Cup Fever Cured!

Twiddley diddley dee, twiddley diddley dee sang Michael Jackson back in the seventies, and whilst that lyric featured the reprise “Tweet Tweet”, it is fair to say that Whaley Bridge Cricket Club’s contribution to the DCCL knocokout trophies this season did NOT warrant a Tweet, and lets face it, very few things do. Gibbo’s ill fated three was a possible candidate, but more of that below! Anyway, enough of the hyper regulated social media furore, lets get on to the stuff that lies beneath that particular PC radar, and I’ll start with the cup. 

As I have said previously, the cup weekend used to be a critical part of the season. Were you in or out? Was your 17 not out for the firsts at Mellor enough to get you in to the Hawke tropy game at Stockport next Sunday. Nowadays, 3 not out in a long forgotten six a side game is enough, and it must surely be time to review the knockout competitions. Especially coinciding a double weekend with a Bank Holiday. My view is that the Hawke Trophy should be optional, but I am sure that the League Management Committee will discuss this in due course and come up with an appropriate solution. Meanwhile, we fielded 22 players, not the best that we have ever done, but they were all there, present and correct. It meant that a player who has played six a side last year after a total absence from cricket for several years, faced a bowler who graced the ranks of Derbyshire in recent seasons, but although Sprog obviously came out on top in this encounter, we ultimately suffered heavy defeats at both first and second team level. 

However, three defeats out of four provided a weekend of entertainment, and our new signing from Chapel, Ivan Heathcote, is already proving to be a star. Saturday saw the firsts dismissed for 66, but even that paltry total proved to be enough against Charlesworth, whilst the seconds mustered just 99 away to the same opposition, and were soundly beaten. A telling factor could well have been the tea interval. It has to be borderline gamesmanship putting on such a magnificent tea against opposition such as Whaley Bridge, that contains one or two players that struggle with the idea of self restraint when faced with such a bounty. Gibbo proudly announced that he was well into his second plateful, Ivan was more polite though with the same effect, whilst Fid just sat there with an enigmatic grin, confident that he could probably beat both of them as he limbered up to open the bowling with an extra portion of breaded mushrooms and three more potato wedges.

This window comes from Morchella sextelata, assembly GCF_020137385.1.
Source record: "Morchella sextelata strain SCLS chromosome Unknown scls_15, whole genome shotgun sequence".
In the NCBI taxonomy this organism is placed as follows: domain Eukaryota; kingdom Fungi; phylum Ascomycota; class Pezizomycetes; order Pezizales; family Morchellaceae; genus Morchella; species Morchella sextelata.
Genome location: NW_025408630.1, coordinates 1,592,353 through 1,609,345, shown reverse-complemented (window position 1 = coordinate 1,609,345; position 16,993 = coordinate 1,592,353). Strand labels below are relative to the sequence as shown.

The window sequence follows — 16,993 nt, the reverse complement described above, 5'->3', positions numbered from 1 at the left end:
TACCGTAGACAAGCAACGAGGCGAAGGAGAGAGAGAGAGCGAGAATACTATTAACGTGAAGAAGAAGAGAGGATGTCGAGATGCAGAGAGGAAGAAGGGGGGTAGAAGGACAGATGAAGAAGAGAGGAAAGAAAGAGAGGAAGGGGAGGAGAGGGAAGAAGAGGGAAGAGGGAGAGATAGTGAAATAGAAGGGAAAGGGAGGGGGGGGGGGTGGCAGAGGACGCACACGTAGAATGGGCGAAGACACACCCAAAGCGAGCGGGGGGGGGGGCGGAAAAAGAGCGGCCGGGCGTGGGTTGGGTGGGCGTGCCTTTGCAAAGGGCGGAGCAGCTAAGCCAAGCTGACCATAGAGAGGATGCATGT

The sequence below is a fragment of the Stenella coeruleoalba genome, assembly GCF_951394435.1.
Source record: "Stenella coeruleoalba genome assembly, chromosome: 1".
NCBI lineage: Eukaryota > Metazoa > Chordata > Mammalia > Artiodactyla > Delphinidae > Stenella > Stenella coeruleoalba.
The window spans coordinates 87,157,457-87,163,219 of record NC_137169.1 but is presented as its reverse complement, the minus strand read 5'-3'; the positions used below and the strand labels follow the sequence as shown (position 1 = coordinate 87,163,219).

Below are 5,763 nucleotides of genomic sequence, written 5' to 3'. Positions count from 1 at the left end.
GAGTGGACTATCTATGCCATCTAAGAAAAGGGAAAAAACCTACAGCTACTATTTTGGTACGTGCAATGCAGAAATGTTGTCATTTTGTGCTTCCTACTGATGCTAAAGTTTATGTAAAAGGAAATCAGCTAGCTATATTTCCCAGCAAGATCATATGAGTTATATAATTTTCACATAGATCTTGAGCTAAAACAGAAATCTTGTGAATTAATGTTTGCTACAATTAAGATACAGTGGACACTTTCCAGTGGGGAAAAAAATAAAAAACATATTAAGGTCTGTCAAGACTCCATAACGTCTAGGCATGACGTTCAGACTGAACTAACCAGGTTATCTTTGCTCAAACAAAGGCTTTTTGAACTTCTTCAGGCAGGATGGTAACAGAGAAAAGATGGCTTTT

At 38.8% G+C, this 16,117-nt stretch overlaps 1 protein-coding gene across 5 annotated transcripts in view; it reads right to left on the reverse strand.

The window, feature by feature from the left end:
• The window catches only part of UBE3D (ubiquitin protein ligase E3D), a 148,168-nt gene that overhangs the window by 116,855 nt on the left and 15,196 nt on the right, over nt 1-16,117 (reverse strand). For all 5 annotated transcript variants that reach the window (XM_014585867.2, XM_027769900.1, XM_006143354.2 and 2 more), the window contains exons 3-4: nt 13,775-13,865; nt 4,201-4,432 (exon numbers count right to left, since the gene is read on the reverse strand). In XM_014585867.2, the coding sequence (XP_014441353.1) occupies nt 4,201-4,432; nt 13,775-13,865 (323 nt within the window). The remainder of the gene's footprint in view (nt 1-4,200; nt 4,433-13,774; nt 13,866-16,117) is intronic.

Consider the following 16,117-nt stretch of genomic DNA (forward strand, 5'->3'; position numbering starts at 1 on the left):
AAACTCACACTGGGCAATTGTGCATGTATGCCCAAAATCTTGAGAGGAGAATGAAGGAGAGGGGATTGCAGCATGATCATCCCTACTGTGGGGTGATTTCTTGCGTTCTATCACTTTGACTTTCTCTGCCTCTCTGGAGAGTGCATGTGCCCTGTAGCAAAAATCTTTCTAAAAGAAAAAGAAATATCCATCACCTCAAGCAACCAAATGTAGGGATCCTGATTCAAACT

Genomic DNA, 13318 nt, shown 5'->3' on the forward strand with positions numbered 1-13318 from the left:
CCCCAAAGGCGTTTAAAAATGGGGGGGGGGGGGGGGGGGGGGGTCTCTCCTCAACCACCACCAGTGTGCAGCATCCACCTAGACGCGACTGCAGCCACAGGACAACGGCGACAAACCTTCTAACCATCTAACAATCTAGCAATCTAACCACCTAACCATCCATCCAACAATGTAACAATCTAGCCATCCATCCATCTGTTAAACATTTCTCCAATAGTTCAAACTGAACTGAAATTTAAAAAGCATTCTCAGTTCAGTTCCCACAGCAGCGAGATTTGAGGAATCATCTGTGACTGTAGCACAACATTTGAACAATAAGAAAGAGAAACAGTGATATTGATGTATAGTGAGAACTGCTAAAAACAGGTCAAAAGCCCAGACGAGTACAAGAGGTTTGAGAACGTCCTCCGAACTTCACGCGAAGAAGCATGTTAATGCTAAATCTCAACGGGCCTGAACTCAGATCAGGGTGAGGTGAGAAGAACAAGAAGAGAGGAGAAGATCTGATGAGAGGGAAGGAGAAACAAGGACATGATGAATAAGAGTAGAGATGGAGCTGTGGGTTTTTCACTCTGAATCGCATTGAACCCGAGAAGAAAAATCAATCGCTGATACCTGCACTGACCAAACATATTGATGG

The drama really occurred in the scorebox, or rather en route to it. Zac Madden grumpily and steadfastly refused to score the second half much to the disappointment of his parents. He was eventually persuaded that it was the right thing to do, but it was with a scowl that he took to the box, a scowl that any nine year old would have been proud of. Later, he was confronted by his parents. “I want you to think about your behaviour Zachary” (he knew he was in trouble when his full name was used). “Your mother and father were very disappointed in you. What have you got to say for yourself?” After the briefest of pauses, he simply said, “Well, mum, you said I should always be prepared for disappointment…” 

And so to Sunday, and the collapsing seconds were briefly bolstered by stand in captain Gibson (obviously the vice captain was not there, he had been selected for the firsts, and cried off anyway). The breath back ball is becoming a regular phenomenon, and after a couple of singles cheeks were definitely glowing. Potty called for a two and it appeared for a moment that the travelator was back, as Gibbo’s arms and legs were pumping furiously without him actually gaining any forward movement. Ivan, new to the theory of the breath back ball, and still seeing his captain with a refreshingly naive admiration, asked, “Why doesn’t he like running?” “It’s something to do with his shirt size,” I explained, but Ivan was not satisfied. He looked out at the rotund twirler and asked “How did he get so big?” at which point discussions about who ate the most tea at Charlesworth suddenly became significant. A very short time later the biggest cheer for some time echoed around Horwich Park as Potty called Gibbo through for a three. With chest heaving and lungs bursting he just about managed to cross the line, unlike Potty as the umpire called “one short” to rapturous applause. Will McIlveen made his second team debut in this game, and Gibbo was pleased to announce that Will’s brother was going out with an Olympic athlete. “Usain Bolt?” asked an astonished Ivan, and he was a bit disappointed to be told “No!” 

Teams have been selected and the seconds face another challenge this weekend. A bevy of beautiful tea ladies have promised to provide a Charlesworthesque spread, and it has already been noted that the cake baking has become competitive, with certain “bakers” trying to push their own produce onto unsuspecting punters ahead of other chocolate cakes and deep Victoria sponge. 

We await this weekend with interest, though I suspect that if Charlesworth efforts are anything to go by, Gibbo will soon be putting the “Whale” into Whaley Bridge. 

Finally, it was good to see Murph umpiring the cup match at Whaley, and he happened to mention that if Russ Wild and myself were to make another speech at the league dinner he would definitely attend. I suspect several others wouldn’t after our last efforts, but we’re always up for a laugh. I’ll let you know if we hear anything from the organisers!